How Not-So-Verbal Autistic Children Communicate

Marci LebowitzUncategorized4 Comments

The most beautiful exchanges I’ve witnessed have been between not-so-verbal children and their parents. There is a belief that many autistic children do not want to communicate or socialize, but my experience has been much the opposite. These children have an extreme desire to communicate, but their motor challenges and sensitivity to their environment often block their ability to verbalize. Their nonverbal communication can be much more subtle and refined, but perfectly clear if you know what to look for.

Below, my good friend and fellow autism specialist, Danelle Shouse, explains how her autistic daughter, Olivia, communicates with her through music.


“The most natural way my daughter Olivia connects with me is through music. She finds ways to grab my attention so I receive the message in the lyrics. One of the most recent examples of her sending me a message through song occurred while we were watching the popular singing competition The Voice. As one of the performances was about to begin, Olivia took my hand and stared deeply into my eyes. We listened together as the song began:

I may not always love you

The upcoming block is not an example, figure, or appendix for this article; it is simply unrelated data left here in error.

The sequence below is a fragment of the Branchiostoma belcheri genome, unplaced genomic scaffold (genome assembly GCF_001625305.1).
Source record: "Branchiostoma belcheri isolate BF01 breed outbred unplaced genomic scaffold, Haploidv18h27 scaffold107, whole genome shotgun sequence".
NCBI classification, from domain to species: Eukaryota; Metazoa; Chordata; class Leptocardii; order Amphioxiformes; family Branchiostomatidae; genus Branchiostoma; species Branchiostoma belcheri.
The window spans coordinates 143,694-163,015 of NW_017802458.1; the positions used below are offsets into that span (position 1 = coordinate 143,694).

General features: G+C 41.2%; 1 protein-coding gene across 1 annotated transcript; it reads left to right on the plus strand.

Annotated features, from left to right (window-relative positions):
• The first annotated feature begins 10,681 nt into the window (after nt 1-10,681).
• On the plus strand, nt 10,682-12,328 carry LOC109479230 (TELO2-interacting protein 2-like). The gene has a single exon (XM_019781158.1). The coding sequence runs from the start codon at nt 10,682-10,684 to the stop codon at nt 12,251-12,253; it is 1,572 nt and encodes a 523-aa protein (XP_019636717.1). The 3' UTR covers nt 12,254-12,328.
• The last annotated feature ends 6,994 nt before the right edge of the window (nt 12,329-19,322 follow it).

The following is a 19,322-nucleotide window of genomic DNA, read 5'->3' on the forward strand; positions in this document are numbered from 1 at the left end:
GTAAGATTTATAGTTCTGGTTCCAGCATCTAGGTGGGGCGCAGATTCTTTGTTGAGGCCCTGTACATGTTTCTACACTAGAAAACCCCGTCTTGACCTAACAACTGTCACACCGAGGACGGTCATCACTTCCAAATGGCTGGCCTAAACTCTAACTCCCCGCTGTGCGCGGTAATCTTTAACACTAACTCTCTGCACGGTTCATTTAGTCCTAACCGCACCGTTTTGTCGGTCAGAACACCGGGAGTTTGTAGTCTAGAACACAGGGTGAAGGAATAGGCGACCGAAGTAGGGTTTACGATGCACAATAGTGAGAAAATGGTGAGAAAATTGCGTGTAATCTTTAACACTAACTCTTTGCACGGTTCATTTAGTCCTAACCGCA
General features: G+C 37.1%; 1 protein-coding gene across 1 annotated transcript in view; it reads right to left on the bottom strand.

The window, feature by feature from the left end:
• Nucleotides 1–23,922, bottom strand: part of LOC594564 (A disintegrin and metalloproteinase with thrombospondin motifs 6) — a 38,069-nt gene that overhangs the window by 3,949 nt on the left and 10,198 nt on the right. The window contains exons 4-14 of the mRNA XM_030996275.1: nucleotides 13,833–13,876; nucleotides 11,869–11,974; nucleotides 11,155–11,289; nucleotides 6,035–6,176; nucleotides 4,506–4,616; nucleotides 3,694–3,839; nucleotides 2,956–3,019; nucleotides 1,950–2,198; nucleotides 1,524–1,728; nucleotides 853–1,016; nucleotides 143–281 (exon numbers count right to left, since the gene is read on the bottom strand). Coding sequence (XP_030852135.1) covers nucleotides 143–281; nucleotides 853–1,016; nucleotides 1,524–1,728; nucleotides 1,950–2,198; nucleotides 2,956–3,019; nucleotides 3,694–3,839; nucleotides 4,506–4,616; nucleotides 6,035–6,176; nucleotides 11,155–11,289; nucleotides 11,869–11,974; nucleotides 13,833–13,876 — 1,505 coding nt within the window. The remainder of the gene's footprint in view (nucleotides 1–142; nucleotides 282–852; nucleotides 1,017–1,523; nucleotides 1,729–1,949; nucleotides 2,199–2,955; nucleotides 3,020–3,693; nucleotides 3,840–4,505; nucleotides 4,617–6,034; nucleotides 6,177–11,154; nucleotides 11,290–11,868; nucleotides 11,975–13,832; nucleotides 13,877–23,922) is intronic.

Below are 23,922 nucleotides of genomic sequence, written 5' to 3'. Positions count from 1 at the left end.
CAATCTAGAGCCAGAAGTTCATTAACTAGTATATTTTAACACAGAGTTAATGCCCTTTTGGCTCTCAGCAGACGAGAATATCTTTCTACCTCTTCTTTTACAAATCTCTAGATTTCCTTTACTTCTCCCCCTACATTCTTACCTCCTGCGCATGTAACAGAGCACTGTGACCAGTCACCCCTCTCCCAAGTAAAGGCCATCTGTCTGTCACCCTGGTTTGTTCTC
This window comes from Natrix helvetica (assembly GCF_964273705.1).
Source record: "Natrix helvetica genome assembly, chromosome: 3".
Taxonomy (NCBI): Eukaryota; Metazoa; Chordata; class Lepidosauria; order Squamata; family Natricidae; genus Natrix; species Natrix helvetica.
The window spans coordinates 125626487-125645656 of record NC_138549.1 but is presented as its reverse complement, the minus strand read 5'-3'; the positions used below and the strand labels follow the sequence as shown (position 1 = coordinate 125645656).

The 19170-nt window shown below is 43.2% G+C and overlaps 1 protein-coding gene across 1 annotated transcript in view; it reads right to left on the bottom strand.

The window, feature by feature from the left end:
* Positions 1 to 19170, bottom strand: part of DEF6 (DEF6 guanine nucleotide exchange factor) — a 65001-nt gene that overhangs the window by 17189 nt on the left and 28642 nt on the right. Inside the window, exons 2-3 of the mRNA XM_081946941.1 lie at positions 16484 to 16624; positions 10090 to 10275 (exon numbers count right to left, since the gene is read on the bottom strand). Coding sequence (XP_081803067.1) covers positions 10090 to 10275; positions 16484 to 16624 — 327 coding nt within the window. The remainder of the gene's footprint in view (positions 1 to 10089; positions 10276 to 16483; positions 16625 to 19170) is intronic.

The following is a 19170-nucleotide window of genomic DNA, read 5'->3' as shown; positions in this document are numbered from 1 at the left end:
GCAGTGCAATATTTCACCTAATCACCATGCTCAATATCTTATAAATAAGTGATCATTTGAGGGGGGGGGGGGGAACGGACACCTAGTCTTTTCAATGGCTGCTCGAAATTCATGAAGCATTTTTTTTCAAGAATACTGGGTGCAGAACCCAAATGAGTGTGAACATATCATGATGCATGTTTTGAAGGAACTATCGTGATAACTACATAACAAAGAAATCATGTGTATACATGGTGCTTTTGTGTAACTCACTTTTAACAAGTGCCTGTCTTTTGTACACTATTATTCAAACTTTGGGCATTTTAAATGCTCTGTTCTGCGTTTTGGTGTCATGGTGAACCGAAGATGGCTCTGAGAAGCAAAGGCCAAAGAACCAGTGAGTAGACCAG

But long as there are stars above you
You never need to doubt it
I’ll make you so sure about it
God only knows what I’d be without you

As soon as this first verse of the song was finished, she gently let go of my hand and went about her play, beaming from ear to ear. I felt my heart swell with love. I heard her message loud and clear. I looked over at my mom who witnessed this exchange. She had tears in her eyes, realizing how powerful the moment was for all of us.

Even though Olivia cannot verbally express to me how much she loves and appreciates me, she finds ways to let me know.

And baby girl, I feel exactly the same way. God only knows what I’d be without you.”

Understanding the autistic world sets the stage for communication.

Having a good understanding of your not-so-verbal child’s challenges and their special abilities will help you discover their nonverbal communication styles. Here are a few things to keep in mind.

  • Autistic children may have very functional minds, but there is an impaired connection between their minds and their musculoskeletal system, making speech difficult.
  • Autistic children are extremely sensitive to their environment. Light, sound, touch, and taste can all be overwhelming to their nervous system and distract them from paying attention to you.
  • Autistic children are highly empathic and often mirror the feelings and moods of those around them. Anxiety in a parent can be highly distracting to them.
  • Autistic children’s heightened senses are what give them the ability to communicate in very subtle and intuitive ways that may be easily overlooked by the untrained observer.
  • Autistic children often understand what you are saying and want so badly to communicate their thoughts with you.

Steps to Creating Connection and Communication

Step one in learning how to communicate with a not-so-verbal child is to make a commitment to slow down and meet them somewhere in the middle. Autistic children are all too used to being pressured to fit into our “normal” reality, so when we make it clear that we want to step halfway into their world, they often light up.